Miscues, Bullpen Contribute to Another Loss in Florida

By Amy Shipley
Washington Post Staff Writer
Thursday, July 2, 2009

MIAMI, July 1 -- One simply cannot make this stuff up. The story line for the Washington Nationals' 5-3 defeat by the Florida Marlins defied reason and belief. Snickers might be justified. Consider:

The Nationals ran one of the best young pitchers in the National League out of Wednesday's game in little more than three innings with a barrage of base runners, but scored just one run against him.

Brand-new reliever Sean Burnett, in his first game after being acquired in a trade and lauded as the new cornerstone of Washington's battered bullpen, gave up a home run -- and a one-run lead -- to the very first batter he faced.

Reliever Julián Tavárez induced Marlins star Hanley Ramírez -- who drove in six runs and hit .636 against the Nationals during this three-game series -- into a slow roller toward the mound with the game tied in the eighth. But instead of throwing out Ramírez, Tavárez pitched the ball almost straight into the grass, about 60 feet short of first baseman Nick Johnson.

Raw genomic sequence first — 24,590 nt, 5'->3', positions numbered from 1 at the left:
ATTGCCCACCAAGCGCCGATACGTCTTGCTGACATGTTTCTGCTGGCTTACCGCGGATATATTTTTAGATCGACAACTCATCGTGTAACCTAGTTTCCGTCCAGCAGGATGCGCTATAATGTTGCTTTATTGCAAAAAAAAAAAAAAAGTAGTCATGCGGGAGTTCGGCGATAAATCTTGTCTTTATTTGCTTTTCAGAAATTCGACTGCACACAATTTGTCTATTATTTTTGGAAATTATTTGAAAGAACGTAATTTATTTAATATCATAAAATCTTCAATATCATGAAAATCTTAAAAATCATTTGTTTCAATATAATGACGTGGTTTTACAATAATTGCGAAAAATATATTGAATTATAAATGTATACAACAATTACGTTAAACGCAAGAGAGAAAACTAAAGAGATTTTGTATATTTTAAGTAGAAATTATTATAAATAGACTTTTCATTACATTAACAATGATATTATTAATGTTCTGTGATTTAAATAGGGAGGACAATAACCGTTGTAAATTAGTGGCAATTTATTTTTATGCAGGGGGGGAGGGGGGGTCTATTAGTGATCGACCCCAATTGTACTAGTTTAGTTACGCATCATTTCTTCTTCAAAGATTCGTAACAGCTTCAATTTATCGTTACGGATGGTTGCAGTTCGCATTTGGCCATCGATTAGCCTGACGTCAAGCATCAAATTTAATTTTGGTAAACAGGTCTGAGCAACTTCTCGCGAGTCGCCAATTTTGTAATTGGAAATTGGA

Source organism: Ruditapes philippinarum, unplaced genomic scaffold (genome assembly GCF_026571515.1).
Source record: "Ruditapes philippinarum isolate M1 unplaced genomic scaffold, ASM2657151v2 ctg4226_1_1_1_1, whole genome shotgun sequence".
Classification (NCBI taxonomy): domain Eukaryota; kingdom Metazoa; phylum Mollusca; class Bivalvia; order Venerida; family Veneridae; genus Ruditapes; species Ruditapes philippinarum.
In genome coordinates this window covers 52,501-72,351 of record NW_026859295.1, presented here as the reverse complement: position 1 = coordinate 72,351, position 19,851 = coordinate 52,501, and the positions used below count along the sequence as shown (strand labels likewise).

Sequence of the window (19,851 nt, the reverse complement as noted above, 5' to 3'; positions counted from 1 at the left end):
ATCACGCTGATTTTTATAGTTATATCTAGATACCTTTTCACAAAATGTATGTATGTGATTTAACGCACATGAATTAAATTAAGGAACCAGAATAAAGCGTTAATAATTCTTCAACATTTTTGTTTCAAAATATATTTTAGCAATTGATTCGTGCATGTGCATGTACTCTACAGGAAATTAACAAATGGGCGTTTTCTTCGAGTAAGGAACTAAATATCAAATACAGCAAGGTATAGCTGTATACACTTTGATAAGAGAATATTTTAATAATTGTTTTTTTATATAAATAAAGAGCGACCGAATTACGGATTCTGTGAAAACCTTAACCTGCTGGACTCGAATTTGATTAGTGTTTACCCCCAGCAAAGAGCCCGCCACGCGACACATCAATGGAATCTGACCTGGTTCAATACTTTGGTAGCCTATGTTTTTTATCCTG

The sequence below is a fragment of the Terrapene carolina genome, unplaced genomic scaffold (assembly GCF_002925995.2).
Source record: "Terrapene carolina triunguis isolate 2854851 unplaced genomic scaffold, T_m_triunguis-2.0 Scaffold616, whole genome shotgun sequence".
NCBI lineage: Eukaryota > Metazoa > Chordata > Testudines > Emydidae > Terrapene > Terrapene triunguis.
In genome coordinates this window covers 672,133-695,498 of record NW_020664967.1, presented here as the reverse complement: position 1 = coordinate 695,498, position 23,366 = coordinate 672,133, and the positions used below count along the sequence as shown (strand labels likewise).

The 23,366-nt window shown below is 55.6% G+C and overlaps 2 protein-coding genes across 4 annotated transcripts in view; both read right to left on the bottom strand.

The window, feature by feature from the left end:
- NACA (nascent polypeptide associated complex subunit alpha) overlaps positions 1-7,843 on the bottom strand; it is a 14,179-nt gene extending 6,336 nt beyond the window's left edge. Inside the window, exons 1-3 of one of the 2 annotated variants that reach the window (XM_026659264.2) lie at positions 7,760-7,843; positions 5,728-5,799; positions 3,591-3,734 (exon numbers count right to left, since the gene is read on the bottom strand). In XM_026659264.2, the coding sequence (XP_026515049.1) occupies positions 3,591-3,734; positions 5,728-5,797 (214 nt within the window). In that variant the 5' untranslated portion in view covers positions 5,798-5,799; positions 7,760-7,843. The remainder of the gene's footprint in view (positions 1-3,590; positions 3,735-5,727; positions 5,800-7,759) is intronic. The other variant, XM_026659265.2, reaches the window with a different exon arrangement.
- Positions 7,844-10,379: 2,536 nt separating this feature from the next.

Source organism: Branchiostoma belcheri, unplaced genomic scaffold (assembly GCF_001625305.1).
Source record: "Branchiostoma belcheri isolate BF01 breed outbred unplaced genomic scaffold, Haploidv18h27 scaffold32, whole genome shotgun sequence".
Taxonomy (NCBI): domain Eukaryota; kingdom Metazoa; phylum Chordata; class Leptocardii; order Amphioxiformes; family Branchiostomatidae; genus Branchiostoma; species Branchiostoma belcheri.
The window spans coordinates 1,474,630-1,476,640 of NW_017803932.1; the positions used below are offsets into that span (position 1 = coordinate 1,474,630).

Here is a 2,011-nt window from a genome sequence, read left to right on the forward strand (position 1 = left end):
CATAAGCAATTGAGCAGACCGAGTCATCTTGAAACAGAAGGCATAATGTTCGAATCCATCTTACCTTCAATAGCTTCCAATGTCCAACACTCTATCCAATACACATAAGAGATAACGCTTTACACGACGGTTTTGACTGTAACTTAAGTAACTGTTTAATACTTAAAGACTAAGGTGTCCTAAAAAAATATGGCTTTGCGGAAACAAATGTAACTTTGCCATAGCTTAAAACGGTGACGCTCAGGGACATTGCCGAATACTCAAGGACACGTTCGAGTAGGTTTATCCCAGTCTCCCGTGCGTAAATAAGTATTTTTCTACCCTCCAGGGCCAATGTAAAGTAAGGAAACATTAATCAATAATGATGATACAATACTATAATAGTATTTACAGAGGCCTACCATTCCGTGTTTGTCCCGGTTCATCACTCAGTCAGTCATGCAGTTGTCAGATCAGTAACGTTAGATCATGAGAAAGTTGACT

Ramírez scored the winning run moments later.

"He panicked," Nationals Manager Manny Acta said. He "booted it."

Whatever he did, it seemed contagious.

The Nationals lost their ninth straight game to the Marlins this season. Counting last year's meetings, Washington is 3-23 against a team that hardly qualifies as an NL powerhouse. And the Nationals claimed these defeats in the most exasperating of ways.

After a scoring change took away one of the three errors charged to Ryan Zimmerman in Tuesday's loss, Zimmerman responded Wednesday by throwing the first ball hit to him over the head of Johnson to, in effect, reclaim the error.

"It's been a long year for us," Tavárez said. "Everything [goes] right for them every time they play us. We made some errors. We're not able to bring guys home from third with less than two out. Our bullpen's not doing the job. It's just a combination of everything."

Of all of the problems, what really seemed to irk Acta was the epidemic stranding of runners. Washington left 13 men on base. Nationals hitters went 2 for 14 with runners in scoring position, and that figure included the single to right field that drove in Washington's first run against Marlins starter Josh Johnson.

That RBI came from starting pitcher Jordan Zimmermann.

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